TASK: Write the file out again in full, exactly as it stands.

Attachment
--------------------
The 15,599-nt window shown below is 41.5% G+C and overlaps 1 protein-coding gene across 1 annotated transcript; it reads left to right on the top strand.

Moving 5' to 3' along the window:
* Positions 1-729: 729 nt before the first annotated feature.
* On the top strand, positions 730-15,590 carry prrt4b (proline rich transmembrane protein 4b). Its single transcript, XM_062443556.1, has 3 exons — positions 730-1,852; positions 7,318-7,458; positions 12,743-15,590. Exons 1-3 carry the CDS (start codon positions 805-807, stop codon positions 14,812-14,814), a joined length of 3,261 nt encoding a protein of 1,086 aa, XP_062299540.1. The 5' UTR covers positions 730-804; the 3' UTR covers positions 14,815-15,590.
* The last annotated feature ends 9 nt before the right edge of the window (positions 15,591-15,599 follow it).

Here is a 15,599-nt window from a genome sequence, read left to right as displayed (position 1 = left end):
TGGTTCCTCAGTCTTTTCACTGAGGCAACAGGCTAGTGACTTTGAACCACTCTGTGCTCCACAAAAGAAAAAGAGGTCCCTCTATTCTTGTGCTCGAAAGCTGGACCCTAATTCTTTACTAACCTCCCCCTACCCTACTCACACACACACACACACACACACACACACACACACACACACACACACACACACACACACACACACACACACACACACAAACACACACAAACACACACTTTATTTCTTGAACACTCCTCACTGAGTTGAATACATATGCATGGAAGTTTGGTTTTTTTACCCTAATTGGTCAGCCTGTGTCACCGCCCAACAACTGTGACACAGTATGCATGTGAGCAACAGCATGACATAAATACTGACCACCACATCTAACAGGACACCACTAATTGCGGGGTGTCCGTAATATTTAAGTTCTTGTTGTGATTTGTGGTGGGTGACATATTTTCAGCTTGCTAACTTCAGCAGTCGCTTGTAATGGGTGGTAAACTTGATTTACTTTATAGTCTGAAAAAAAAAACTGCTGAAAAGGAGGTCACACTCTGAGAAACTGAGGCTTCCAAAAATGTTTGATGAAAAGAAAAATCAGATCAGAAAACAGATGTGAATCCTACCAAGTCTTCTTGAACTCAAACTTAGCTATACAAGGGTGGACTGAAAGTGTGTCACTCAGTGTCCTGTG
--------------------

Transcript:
The 15,599-nt window shown below is 41.5% G+C and overlaps 1 protein-coding gene across 1 annotated transcript; it reads left to right on the top strand.

Moving 5' to 3' along the window:
* Positions 1-729: 729 nt before the first annotated feature.
* On the top strand, positions 730-15,590 carry prrt4b (proline rich transmembrane protein 4b). Its single transcript, XM_062443556.1, has 3 exons — positions 730-1,852; positions 7,318-7,458; positions 12,743-15,590. Exons 1-3 carry the CDS (start codon positions 805-807, stop codon positions 14,812-14,814), a joined length of 3,261 nt encoding a protein of 1,086 aa, XP_062299540.1. The 5' UTR covers positions 730-804; the 3' UTR covers positions 14,815-15,590.
* The last annotated feature ends 9 nt before the right edge of the window (positions 15,591-15,599 follow it).

Here is a 15,599-nt window from a genome sequence, read left to right as displayed (position 1 = left end):
TGGTTCCTCAGTCTTTTCACTGAGGCAACAGGCTAGTGACTTTGAACCACTCTGTGCTCCACAAAAGAAAAAGAGGTCCCTCTATTCTTGTGCTCGAAAGCTGGACCCTAATTCTTTACTAACCTCCCCCTACCCTACTCACACACACACACACACACACACACACACACACACACACACACACACACACACACACACACACACACACACACACACAAACACACACAAACACACACTTTATTTCTTGAACACTCCTCACTGAGTTGAATACATATGCATGGAAGTTTGGTTTTTTTACCCTAATTGGTCAGCCTGTGTCACCGCCCAACAACTGTGACACAGTATGCATGTGAGCAACAGCATGACATAAATACTGACCACCACATCTAACAGGACACCACTAATTGCGGGGTGTCCGTAATATTTAAGTTCTTGTTGTGATTTGTGGTGGGTGACATATTTTCAGCTTGCTAACTTCAGCAGTCGCTTGTAATGGGTGGTAAACTTGATTTACTTTATAGTCTGAAAAAAAAAACTGCTGAAAAGGAGGTCACACTCTGAGAAACTGAGGCTTCCAAAAATGTTTGATGAAAAGAAAAATCAGATCAGAAAACAGATGTGAATCCTACCAAGTCTTCTTGAACTCAAACTTAGCTATACAAGGGTGGACTGAAAGTGTGTCACTCAGTGTCCTGTG